Even though Tasmota offers several pre-compiled firmware variants, sometimes the ready-to-flash binaries aren't enough. If you need to enable or disable some features, or simply change some parameters, then you need to compile a firmware binary yourself.
If you are not experienced enough or don't want to install an IDE (Integrated Development Environment) like PlatformIO or ATOM on your computer, compiling your own firmware is a breeze using Gitpod.
Gitpod is a web browser based online IDE. All you need to use it is to link your GitHub account (or make a new one here). Gitpod will take care of all the necessary software package dependencies for you.
After you successfully sign in, you can start your personal project. The fastest way to load Tasmota into Gitpod is with one of the following links:
- Development Branch:
- Master Release:
Gitpod has a browser extension (Chrome and Firefox) which is handy to directly load a GitHub project into your personal Gitpod work-space.
After Gitpod loads the project, you will be greeted by the main window. Gitpod will then automatically compile
tasmota.bin.gz. Wait for the compilation to complete.
The display consists of three panels:
Customize Firmware Features and Settings~
The proper method of customizing firmware compilation options is to use the
user_config_override.h file. You should not change the
To modify the stock configuration:
- Select the
/tasmotafolder in the Explorer (1) pane
- Create a new file called
- In the Editor (2) pane, add, change, or remove anything you need in your configuration file to define your own settings. Refer to the
user_config_override_sample.hfile as well as
#defineoptions (sample). You can find a list of Tasmota features and settings listed here. Define the features you require in your configuration file.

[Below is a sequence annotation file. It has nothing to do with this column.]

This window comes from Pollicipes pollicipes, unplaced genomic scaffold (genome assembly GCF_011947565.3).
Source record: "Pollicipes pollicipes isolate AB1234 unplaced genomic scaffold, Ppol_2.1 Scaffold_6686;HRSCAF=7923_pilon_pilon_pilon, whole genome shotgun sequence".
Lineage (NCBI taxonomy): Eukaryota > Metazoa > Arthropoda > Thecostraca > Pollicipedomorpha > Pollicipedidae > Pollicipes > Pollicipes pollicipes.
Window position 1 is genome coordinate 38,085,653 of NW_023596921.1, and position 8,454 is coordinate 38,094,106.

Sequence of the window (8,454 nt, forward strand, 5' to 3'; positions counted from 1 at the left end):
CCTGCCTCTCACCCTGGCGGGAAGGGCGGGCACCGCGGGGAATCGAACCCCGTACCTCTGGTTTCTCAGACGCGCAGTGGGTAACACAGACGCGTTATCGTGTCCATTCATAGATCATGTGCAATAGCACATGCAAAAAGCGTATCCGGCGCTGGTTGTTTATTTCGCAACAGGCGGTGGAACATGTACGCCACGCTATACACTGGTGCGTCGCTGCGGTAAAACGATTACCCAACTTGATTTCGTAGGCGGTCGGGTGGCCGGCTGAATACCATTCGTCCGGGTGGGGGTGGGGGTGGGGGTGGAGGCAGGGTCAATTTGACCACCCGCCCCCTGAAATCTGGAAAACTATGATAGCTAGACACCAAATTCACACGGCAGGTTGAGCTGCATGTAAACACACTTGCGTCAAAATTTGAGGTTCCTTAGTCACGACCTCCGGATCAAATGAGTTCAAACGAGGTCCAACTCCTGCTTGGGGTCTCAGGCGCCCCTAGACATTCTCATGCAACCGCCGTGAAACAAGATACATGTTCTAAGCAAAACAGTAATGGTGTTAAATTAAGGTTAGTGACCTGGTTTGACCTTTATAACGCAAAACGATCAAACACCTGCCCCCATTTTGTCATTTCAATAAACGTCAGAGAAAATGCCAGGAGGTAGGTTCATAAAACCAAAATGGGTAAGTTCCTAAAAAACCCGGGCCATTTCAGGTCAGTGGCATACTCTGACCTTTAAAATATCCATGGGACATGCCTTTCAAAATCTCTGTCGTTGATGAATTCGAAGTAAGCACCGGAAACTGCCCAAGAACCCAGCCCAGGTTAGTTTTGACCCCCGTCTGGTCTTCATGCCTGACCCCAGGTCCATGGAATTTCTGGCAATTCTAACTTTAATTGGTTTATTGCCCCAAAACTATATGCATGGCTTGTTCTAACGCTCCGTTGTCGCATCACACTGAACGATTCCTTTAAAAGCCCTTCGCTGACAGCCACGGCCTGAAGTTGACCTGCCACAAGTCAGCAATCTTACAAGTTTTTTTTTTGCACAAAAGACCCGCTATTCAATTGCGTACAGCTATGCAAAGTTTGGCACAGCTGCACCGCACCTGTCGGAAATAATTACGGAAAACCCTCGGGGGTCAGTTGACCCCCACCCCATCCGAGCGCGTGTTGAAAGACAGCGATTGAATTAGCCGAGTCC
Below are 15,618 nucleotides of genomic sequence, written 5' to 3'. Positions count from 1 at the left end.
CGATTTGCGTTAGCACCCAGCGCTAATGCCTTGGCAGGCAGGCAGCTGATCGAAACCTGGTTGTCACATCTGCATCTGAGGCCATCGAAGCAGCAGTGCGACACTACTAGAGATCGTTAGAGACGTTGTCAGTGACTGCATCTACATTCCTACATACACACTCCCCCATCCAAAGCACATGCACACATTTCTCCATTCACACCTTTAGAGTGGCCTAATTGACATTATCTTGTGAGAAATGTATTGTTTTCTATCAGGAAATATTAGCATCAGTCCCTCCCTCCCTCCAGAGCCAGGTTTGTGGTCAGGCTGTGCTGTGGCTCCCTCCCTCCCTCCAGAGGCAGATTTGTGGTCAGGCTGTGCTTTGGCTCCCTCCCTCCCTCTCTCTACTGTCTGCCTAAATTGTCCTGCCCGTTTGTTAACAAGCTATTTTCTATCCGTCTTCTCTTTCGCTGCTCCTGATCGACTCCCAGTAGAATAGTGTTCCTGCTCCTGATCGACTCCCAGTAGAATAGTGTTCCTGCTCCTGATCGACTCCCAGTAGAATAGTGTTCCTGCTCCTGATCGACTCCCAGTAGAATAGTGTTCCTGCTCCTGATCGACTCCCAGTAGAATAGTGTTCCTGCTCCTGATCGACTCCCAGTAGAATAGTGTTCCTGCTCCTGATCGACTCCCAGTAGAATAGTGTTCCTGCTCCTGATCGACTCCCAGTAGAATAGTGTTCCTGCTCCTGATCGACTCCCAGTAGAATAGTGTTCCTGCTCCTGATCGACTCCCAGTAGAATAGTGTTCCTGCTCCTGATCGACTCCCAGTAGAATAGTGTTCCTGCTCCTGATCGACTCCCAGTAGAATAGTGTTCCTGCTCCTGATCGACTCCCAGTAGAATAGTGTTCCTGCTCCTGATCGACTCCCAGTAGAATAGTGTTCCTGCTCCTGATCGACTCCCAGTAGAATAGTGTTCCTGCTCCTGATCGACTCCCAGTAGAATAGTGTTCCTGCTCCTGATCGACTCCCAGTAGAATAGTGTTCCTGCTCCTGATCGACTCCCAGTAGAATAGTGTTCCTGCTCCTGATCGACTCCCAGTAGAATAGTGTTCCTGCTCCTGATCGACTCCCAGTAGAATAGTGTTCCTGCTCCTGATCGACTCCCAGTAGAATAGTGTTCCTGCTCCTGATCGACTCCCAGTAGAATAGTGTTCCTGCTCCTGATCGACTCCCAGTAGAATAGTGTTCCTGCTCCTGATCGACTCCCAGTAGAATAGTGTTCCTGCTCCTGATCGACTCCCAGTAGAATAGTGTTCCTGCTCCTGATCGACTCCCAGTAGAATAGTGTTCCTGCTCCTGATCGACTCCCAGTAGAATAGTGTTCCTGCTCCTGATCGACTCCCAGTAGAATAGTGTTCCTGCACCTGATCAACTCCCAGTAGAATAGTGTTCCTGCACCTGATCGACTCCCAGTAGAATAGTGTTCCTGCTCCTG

- Click 'File' on the menu bar and 'Save' your edits.
Prepare the IDE for Compilation~
- Open the
platformio.inifile located in the
/tasmotaroot directory (scroll to the bottom of the file Explorer (1) pane). In this file, removing a leading semicolon
;enables a statement.
- In the Editor (2) pane:
- If you are using your own
user_config_override.h, you must tell the compiler to use it. Rename
- Default Tasmota Arduino Core will be compiled. If you wish to use a different Core, find the
[core_active]section in the file and enable the
build_flagslines for the desired Core. Then click 'File' on the menu bar and 'Save' your edits.
Compile Your Firmware~
This action is done in the Terminal pane (3) with simple commands.
The simplest one is
platformio run -e tasmota. With this command, Gitpod will compile the Tasmota firmware with the features you selected. If you need a different variant, you can specify this option on the command line:
platformio run -e <variant-name>
platformio run -e tasmota-sensors
platformio run -e tasmota-DE
Compilation normally takes only a couple of minutes. The time it takes is directly related to how many variants you build. When done, you will find the firmware file in the folder
/Tasmota/build_output/firmware/<variant-name>.bin in the Explorer (1) pane.
<variant-name>.bin to your computer by right-clicking on the file and selecting 'Download'. You are now ready to flash your device.
Watch a livestream video by digiblurDIY of compiling Tasmota using Gitpod.
Flash Your Device~
If you already have Tasmota flashed on your device, you can use the
File Upload OTA method to load the new firmware binary file
- Make a backup of the device configuration using the web UI
tasmota-minimal.bin.gzto your device using the web UI
Firmware Upgradeselection. Choose
Upgrade by file upload.
tasmota-minimal.bin.gzis successfully loaded, select
Firmware Upgradeonce again and upload the firmware file compiled using Gitpod.
Step 1-3 only applies to ESP8266, where you should use the
.bin.gz file for upgrades.
Follow the same procedure for flashing as you would any new device.
Install your custom firmware with a web browser using Webserial ESPTool.
tasmota-xxx.factory.bin and flash it from offset 0x0.